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England's Glorious Revolution 1688-1689 : A Brief History with Documents,9781403971548
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England's Glorious Revolution 1688-1689 : A Brief History with Documents

by
ISBN13:

9781403971548

ISBN10:
1403971544
Format:
Hardcover
Pub. Date:
2/1/2006
Publisher(s):
Palgrave Macmillan
List Price: $75.00

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Summary

England's Glorious Revolution is a sophisticated yet accessible examination of the precursors to the Revolution of 1688-89, the events of the revolution, and the profound political, social, and economic changes these events wrought. Steven Pincus's introduction thoroughly explains the context of the revolution, why these events were so stunning to contemporaries, and why, contrary to recent scholarly consensus, the revolution should be the considered the first modern revolution. This volume offers 40 documents from a wide array of sources and perspectives in eight topically organized sections that mirror the introduction's explanation. At the end of the documents section a case study comparing the writings of John Locke and Roger L'Estrange provides representative viewpoints from both sides of the revolution, and further contextualizes Locke's classic writings on government and religious toleration. Document headnotes, questions for consideration, a chronology, a selected bibliography, and an index provide further pedagogical support.

Author Biography

Steven C. A. Pincus is Professor of History, Yale University. He is the author of Protestantism and Patriotism: Ideologies and the Making of English Foreign Policy, 1650-1668, as well as numerous essays on the cultural, political, and intellectual history of early modern Britain, and he is the coeditor of A Nation Transformed? England after the Restoration with Alan Craig Houston and the forthcoming collection The Public Sphere in Early Modern England with Peter Lake.

Table of Contents

Foreword v
Preface vii
A Note about the Text ix
PART ONE Introduction
The Revolution of 1688-1689: The First Modern Revolution
1(34)
English Economy and Society in 1685
7(4)
English Politics in 1685
11(4)
Revolution in Politics
15(2)
Revolution in Foreign Policy
17(4)
Revolution in Political Economy
21(5)
Revolution in the Church
26(3)
Interpreting the Revolution of 1688-1689
29(2)
The First Modern Revolution
31(4)
PART TWO The Documents 35(134)
The Revolution of 1688-1689
37(12)
1. Invitation of the Seven to the Prince of Orange, June 30, 1688
37(2)
2. William III, The Declaration, October 1688
39(5)
3. Francis Barrington and Benjamin Steele, A Letter Describing the Revolution to Thomas Goodwin and Kinnard Delabere, January 11, 1689
44(2)
4. Lord Delamere, Reasons Why the King Ran Away, 1690's
46(2)
5. Colley Cibber, Memoir of the Revolution, 1740
48(1)
The Eighteenth-Century Debate
49(6)
6. Richard Price, A Celebration of the Revolution of 1688-1689, November 4, 1789
50(2)
7. Edmund Burke, The Significance of the Revolution of 1688-1689, 1790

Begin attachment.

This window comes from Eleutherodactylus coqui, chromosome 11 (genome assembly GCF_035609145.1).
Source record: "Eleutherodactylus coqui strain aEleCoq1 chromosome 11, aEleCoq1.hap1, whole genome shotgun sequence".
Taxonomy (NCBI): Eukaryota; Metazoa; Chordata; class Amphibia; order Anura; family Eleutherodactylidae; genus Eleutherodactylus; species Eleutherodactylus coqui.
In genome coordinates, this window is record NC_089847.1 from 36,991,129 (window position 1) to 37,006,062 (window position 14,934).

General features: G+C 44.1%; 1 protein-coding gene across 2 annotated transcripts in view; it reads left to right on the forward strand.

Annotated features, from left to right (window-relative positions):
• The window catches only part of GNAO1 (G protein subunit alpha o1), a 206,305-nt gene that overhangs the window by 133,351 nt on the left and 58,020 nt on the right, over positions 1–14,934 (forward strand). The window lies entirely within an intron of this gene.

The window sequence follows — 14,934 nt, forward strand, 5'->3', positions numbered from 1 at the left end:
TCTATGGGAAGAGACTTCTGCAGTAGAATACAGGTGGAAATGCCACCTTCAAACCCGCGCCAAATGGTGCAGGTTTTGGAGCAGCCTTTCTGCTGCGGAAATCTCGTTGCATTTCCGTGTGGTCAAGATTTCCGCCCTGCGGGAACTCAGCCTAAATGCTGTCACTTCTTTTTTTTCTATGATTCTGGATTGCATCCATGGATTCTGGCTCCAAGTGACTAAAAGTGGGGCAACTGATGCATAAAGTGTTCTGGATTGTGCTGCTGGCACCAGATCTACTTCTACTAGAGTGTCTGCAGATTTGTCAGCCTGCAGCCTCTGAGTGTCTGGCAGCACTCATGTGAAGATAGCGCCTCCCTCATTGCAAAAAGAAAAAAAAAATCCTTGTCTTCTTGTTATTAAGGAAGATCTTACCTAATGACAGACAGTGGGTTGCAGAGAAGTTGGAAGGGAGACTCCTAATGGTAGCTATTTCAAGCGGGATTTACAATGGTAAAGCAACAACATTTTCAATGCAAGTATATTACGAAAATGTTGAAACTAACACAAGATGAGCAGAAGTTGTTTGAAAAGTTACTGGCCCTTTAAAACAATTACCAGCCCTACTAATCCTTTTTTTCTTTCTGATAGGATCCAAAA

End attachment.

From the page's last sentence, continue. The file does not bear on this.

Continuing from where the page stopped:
52(3)
Social and Economic Background
55(13)
8. The Growing Social and Political Importance of Foreign Trade, 1685
55(2)
9. Guy Miege, Social Life in Late-Seventeenth-Century England, 1691
57(7)
10. The Effects of the New Long-Distance Trades, 1695
64(2)
11. The Rise of the Coffeehouse, 1673
66(2)
Revolution in Politics
68(14)
12. The Declaration of Rights, February 19, 1689
69(2)
13. Thomas Cartwright, A Defense of James II's View of the Constitution, February 1686
71(4)
14. Gilbert Burnet, A Defense of the Williamite View of the Constitution, 1688
75(7)
Revolution in Foreign Policy
82(20)
15. Court Memorandum on Foreign Affairs, August 2, 1686
82(1)
16. Catholic Court Memorandum, November 9, 1686
83(2)
17. Arnoud Van Citters, Reports of Growing Anti-Dutch Hysteria, January 24 and February 3, 1688
85(1)
18. Roger Morrice, War against the Dutch Republic as an Inevitability, February 4, 1688
86(1)
19. James II, Thoughts on the Revolution, 1690's
87(4)
20. Anti-Dutch Propaganda, 1688
91(3)
21. John Evelyn, Diary Entries concerning France, 1683-1684
94(2)
22. An Anti-French Tract, 1686
96(2)
23. A Call for War against France, April 19, 1689
98(3)
24. James Wellwood, Newspaper Account of Public Animosity toward France, October 30, 1689
101(1)
Revolution in Political Economy
102(21)
25. Establishing Principles of Trade in East India Company v. Sandys, 1685
103(4)
26. Josiah Child, A Tory's Thoughts on Political Economy, 1681
107(5)
27. Carew Reynell, A Whig View of Foreign Trade, 1685
112(3)
28. An Early Defense of the Bank of England, 1694
115(4)
29. Slingsby Bethel, A Whig View of Trade and Geopolitics, 1680
119(4)
Revolution in the Church
123(16)
30. George Hickes, Criticism of Religious Nonconformity, 1685
124(4)
31. Gilbert Burnet, Divisions within the Church, 1713
128(4)
32. James II, Declaration of Indulgence, April 4, 1687
132(3)
33. James Johnston, Letters regarding Nonconformist Opinion, 1687
135(1)
34. Roger Morrice, A Londoner's View of Nonconformist Sentiment, October 29, 1687
136(1)
35. Catholic Attitudes toward the Religious Policies of James II, January 12, 1688
137(1)
36. James Wellwood, Treatment of Catholics after the Revolution, July 3, 1689
138(1)
Roger L'Estrange and John Locke as Case Study
139(30)
37. Roger L'Estrange, The Case for Royal Power, 1681-1683
139(6)
38. Roger L'Estrange, The Economics of Fisheries, 1674
145(2)
39. John Locke, A Defense of Toleration, 1689
147(10)
40. John Locke, Treatises on Political and Economic Arrangements, 1689
157
APPENDIXES
A Chronology of the Origins and Consequences of the Glorious Revolution (1649-1694)
169(2)
Questions for Consideration
171(2)
Selected Bibliography
173(4)
Index 177


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